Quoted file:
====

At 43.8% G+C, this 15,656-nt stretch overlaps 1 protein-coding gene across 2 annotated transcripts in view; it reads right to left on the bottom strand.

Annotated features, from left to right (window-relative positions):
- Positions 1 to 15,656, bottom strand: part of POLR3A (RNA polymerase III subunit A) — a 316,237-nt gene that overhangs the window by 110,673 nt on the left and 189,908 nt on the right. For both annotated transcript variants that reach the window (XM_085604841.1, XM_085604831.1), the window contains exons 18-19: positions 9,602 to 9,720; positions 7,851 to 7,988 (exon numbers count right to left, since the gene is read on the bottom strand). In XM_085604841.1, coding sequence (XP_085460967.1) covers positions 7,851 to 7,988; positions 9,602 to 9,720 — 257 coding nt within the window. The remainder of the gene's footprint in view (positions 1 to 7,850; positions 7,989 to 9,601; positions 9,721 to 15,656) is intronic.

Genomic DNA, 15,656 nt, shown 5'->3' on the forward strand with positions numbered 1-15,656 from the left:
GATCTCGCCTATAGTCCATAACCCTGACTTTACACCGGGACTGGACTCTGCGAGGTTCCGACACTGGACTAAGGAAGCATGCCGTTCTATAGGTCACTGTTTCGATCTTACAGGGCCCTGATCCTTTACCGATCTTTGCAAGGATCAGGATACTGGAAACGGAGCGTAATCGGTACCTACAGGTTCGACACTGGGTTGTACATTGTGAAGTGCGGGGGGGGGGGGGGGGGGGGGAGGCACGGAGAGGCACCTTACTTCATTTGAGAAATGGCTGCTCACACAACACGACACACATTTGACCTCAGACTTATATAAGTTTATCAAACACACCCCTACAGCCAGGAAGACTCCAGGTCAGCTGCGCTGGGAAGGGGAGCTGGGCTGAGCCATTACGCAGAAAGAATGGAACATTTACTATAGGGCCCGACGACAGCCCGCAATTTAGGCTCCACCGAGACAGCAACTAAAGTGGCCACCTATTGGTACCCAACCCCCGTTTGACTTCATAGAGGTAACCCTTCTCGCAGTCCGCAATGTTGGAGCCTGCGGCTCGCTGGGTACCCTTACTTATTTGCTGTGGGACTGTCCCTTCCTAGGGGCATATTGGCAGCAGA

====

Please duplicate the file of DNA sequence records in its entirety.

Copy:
At 43.8% G+C, this 15,656-nt stretch overlaps 1 protein-coding gene across 2 annotated transcripts in view; it reads right to left on the bottom strand.

Annotated features, from left to right (window-relative positions):
- Positions 1 to 15,656, bottom strand: part of POLR3A (RNA polymerase III subunit A) — a 316,237-nt gene that overhangs the window by 110,673 nt on the left and 189,908 nt on the right. For both annotated transcript variants that reach the window (XM_085604841.1, XM_085604831.1), the window contains exons 18-19: positions 9,602 to 9,720; positions 7,851 to 7,988 (exon numbers count right to left, since the gene is read on the bottom strand). In XM_085604841.1, coding sequence (XP_085460967.1) covers positions 7,851 to 7,988; positions 9,602 to 9,720 — 257 coding nt within the window. The remainder of the gene's footprint in view (positions 1 to 7,850; positions 7,989 to 9,601; positions 9,721 to 15,656) is intronic.

Genomic DNA, 15,656 nt, shown 5'->3' on the forward strand with positions numbered 1-15,656 from the left:
GATCTCGCCTATAGTCCATAACCCTGACTTTACACCGGGACTGGACTCTGCGAGGTTCCGACACTGGACTAAGGAAGCATGCCGTTCTATAGGTCACTGTTTCGATCTTACAGGGCCCTGATCCTTTACCGATCTTTGCAAGGATCAGGATACTGGAAACGGAGCGTAATCGGTACCTACAGGTTCGACACTGGGTTGTACATTGTGAAGTGCGGGGGGGGGGGGGGGGGGGGGAGGCACGGAGAGGCACCTTACTTCATTTGAGAAATGGCTGCTCACACAACACGACACACATTTGACCTCAGACTTATATAAGTTTATCAAACACACCCCTACAGCCAGGAAGACTCCAGGTCAGCTGCGCTGGGAAGGGGAGCTGGGCTGAGCCATTACGCAGAAAGAATGGAACATTTACTATAGGGCCCGACGACAGCCCGCAATTTAGGCTCCACCGAGACAGCAACTAAAGTGGCCACCTATTGGTACCCAACCCCCGTTTGACTTCATAGAGGTAACCCTTCTCGCAGTCCGCAATGTTGGAGCCTGCGGCTCGCTGGGTACCCTTACTTATTTGCTGTGGGACTGTCCCTTCCTAGGGGCATATTGGCAGCAGA